Greenwood Diary, 1930s

[Years ago I was given an old diary that had come from a local auction. It had been written by an anonymous farm wife from this rivertop location where I live. I saved the booklet for a while because of its reflection of the hard times many rural folks experienced during the Great Depression of the 1930s. Whereas much of the piece was barely literate, there were fragments that were both incisive and picturesque. I share them on the chance you’ll find something of interest born in local history.]woodchuck.jpg

On Ground Hog Day the old bear saw his shadow.

Teddie the dog got caught in one of Harry’s traps.OLYMPUS DIGITAL CAMERA

We’ll visit Steven’s place to hear electric radio.

At 12 below, the worst blizzard we have seen!

A chimney fire today, and learned about the Lindberg baby.

Kidnapped! Saw the wild geese flying north.

April 10th, the peepers hollered for the first.

Harry went to the bank and got his money.

OLYMPUS DIGITAL CAMERABanks have been shutting since Roosevelt took the chair.

We listened to the gas wells roaring at Rock Creek.

The boys are sugaring and I helped them boil the sap.

The Lindbergh baby has been found!

The gypsies up at Cold Springs helped us pull the mustard.

A tornado out at Slate Creek blew the King farm into pieces!

It is hot. We fixed the springs to cool our milk.

On August 3rd the sun eclipsed at 3 p.m.

Picked berries up on Dryden Hill, then raked the hay.

Lightning got the Lamphier’s cow while being milked.OLYMPUS DIGITAL CAMERA

The threshers came, and dad helped cut the corn.

Me and Harry went for butternuts and roamed the fields.

Dug potatoes until noon, got just 20 cents a bushel.

Christmas, won’t give no presents this year.

The wind blew all day long, and 4 degrees below.

On Ground Hog Day the old bear saw his shadow.

The radio men were here for us to try one.

They’ll return to pick it up today.

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About rivertoprambles

Welcome to Rivertop Rambles. This is my blog about the headwaters country-far afield or close to home. I've been a fly-fisher, birder, and naturalist for most of my adult life. I've also written poetry and natural history books for thirty years. In Rambles I will mostly reflect on the backcountry of my Allegheny foothills in the northern tier of Pennsylvania and the southern tier of New York State. Sometimes I'll write about the wilderness in distant states, or of the wild places in the human soul. Other times I'll just reflect on the domestic life outdoors. In any case, I hope you enjoy. Let's ramble!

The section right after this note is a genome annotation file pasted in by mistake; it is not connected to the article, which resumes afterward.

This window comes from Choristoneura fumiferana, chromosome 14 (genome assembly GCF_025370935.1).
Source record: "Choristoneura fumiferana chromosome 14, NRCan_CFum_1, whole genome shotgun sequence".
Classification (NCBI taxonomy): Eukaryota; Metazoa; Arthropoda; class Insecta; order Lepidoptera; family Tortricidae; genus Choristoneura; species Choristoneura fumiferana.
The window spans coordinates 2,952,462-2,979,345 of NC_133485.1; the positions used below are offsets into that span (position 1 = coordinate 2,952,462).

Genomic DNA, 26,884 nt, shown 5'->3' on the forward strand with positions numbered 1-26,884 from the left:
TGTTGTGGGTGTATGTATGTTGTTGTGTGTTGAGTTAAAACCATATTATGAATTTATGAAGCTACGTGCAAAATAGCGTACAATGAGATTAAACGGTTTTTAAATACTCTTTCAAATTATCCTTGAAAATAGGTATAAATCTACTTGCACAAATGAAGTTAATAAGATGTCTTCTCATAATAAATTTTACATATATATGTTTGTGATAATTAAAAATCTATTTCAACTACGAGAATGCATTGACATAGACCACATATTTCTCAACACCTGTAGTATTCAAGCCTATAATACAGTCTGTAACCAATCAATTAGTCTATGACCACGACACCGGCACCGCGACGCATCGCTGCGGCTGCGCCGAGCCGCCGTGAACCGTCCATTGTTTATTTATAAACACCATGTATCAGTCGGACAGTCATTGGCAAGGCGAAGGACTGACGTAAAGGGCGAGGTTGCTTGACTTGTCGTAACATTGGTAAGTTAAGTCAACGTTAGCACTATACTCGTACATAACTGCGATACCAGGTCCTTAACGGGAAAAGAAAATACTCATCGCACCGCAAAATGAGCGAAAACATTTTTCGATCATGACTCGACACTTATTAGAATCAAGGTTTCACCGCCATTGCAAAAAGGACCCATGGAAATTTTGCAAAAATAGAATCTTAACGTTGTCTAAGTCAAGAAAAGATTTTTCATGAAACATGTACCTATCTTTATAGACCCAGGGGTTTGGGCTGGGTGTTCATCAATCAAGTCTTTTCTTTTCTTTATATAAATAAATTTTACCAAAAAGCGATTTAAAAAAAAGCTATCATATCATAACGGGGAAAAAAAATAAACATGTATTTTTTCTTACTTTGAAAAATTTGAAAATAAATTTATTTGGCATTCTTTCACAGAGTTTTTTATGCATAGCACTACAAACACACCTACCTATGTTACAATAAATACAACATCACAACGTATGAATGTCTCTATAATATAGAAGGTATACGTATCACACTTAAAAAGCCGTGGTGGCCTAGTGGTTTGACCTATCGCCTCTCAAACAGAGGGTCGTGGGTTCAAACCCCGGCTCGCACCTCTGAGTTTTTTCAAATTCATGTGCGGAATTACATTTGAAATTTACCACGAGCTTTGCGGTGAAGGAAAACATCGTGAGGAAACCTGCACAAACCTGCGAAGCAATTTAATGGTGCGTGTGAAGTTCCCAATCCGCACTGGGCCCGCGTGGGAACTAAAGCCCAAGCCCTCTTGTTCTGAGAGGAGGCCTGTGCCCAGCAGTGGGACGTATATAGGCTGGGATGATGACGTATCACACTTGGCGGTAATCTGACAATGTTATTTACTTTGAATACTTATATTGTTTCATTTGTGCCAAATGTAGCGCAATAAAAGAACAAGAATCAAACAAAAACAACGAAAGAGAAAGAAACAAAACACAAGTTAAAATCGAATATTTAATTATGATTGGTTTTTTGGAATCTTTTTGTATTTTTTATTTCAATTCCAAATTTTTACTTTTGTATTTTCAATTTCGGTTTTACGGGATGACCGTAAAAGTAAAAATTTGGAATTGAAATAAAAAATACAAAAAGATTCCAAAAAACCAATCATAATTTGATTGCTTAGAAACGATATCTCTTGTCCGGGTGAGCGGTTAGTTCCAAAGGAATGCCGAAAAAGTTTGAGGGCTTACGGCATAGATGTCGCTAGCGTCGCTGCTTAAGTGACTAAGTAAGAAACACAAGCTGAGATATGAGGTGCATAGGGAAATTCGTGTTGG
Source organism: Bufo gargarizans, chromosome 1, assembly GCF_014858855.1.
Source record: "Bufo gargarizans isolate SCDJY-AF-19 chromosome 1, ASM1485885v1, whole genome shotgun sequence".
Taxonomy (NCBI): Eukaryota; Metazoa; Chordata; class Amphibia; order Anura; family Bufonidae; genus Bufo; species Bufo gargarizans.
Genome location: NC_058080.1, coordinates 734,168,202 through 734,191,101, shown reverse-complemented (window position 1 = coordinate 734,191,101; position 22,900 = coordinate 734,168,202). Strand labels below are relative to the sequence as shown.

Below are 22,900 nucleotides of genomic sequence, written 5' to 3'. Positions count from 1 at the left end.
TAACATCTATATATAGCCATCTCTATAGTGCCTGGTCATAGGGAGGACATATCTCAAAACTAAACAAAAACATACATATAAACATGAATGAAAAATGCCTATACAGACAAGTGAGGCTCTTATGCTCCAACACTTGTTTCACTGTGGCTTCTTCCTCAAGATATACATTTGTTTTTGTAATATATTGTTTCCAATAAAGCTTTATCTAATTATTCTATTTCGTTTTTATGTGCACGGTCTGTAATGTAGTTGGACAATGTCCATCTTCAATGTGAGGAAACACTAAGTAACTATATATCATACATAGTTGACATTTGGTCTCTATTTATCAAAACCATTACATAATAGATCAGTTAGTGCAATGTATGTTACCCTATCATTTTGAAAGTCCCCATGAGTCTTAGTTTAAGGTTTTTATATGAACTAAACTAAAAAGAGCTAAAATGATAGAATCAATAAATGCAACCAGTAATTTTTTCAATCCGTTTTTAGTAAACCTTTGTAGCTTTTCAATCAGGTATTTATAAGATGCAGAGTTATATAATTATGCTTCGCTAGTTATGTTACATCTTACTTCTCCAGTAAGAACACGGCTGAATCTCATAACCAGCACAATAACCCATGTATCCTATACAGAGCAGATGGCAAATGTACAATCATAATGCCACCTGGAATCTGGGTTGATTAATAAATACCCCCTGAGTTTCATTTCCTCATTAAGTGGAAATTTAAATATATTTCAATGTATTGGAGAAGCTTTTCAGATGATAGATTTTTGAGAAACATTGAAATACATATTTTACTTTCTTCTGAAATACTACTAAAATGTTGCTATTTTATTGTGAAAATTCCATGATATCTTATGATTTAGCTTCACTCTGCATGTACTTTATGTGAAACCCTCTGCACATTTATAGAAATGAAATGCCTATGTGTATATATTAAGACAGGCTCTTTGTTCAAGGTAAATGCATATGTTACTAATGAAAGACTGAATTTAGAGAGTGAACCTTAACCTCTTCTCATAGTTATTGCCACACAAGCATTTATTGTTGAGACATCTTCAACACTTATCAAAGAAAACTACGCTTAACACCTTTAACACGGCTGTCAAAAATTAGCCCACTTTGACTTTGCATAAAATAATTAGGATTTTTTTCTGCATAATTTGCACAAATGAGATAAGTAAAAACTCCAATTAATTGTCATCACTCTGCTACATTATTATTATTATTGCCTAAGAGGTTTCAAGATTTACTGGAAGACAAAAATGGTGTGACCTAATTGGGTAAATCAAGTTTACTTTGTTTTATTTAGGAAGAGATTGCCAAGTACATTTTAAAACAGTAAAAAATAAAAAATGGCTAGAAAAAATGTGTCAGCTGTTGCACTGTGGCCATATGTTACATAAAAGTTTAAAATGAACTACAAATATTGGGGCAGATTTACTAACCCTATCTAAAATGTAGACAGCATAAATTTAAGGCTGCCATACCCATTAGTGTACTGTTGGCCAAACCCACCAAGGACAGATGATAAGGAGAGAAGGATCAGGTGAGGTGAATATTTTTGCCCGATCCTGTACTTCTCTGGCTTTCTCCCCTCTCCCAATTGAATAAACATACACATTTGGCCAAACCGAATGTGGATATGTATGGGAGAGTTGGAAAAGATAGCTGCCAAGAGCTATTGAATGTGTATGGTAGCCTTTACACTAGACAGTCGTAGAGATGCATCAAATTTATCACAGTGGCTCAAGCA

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8 Responses to Greenwood Diary, 1930s

  1. Junior says:

    Considering that electric radio was such a novelty, news across the town of Greenwood must have traveled as fast as a horse, or an old car on mostly dirt roads. It’s also interesting to see family names that still survive today.

    • Thanks, and that’s how I perceive it. I suppose this article kind of pushes the boundary of a “fly fishing blog,” but I think it’s interesting to remember that, in a world of instant messaging and instant response, a person with an interest in the world outdoors isn’t all that far removed from a similar place in which the means of messaging is radically different.

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  2. What an amazing glimpse into the daily life of our forefathers. Despite all the hardships they went through, I read that the rates of clinical depression were actually much lower among those who lived through the economic depression of the ’30s. A testament, I think, to the power of hard work and shared sacrifice.

    • A great point, Jim; “the power of hard work and shared sacrifice” says it all.

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      • Bob Stanton says:

        Walt, that is cool, cool, cool. And again, this is why I like your blog so much…it has substance. Interesting too, is her comments on the Lindbergh baby kidnapping. A few years back, I was searching through microfiche of our local newspaper looking for my great grandmother’s obituary, and news of the kidnapping dominated the headlines for that period.

      • Hey Bob, thank you kindly for this comment. I was worried that readers wouldn’t “get it,” that I’d lose subscribers due to its unusual connection to the stated themes but you and others help me keep the faith. Yeah, the Lindbergh case, wow. Can you imagine how CNN and others would be all over this issue if something similar happened today?

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  3. Long says:

    very neat, ah the simplicity of life in the olden days!

    • Thanks Long. The “simplicity” of life back then was a bitch, at times, but hopefully it’s interesting to us who ride the crest of the moment for a while.

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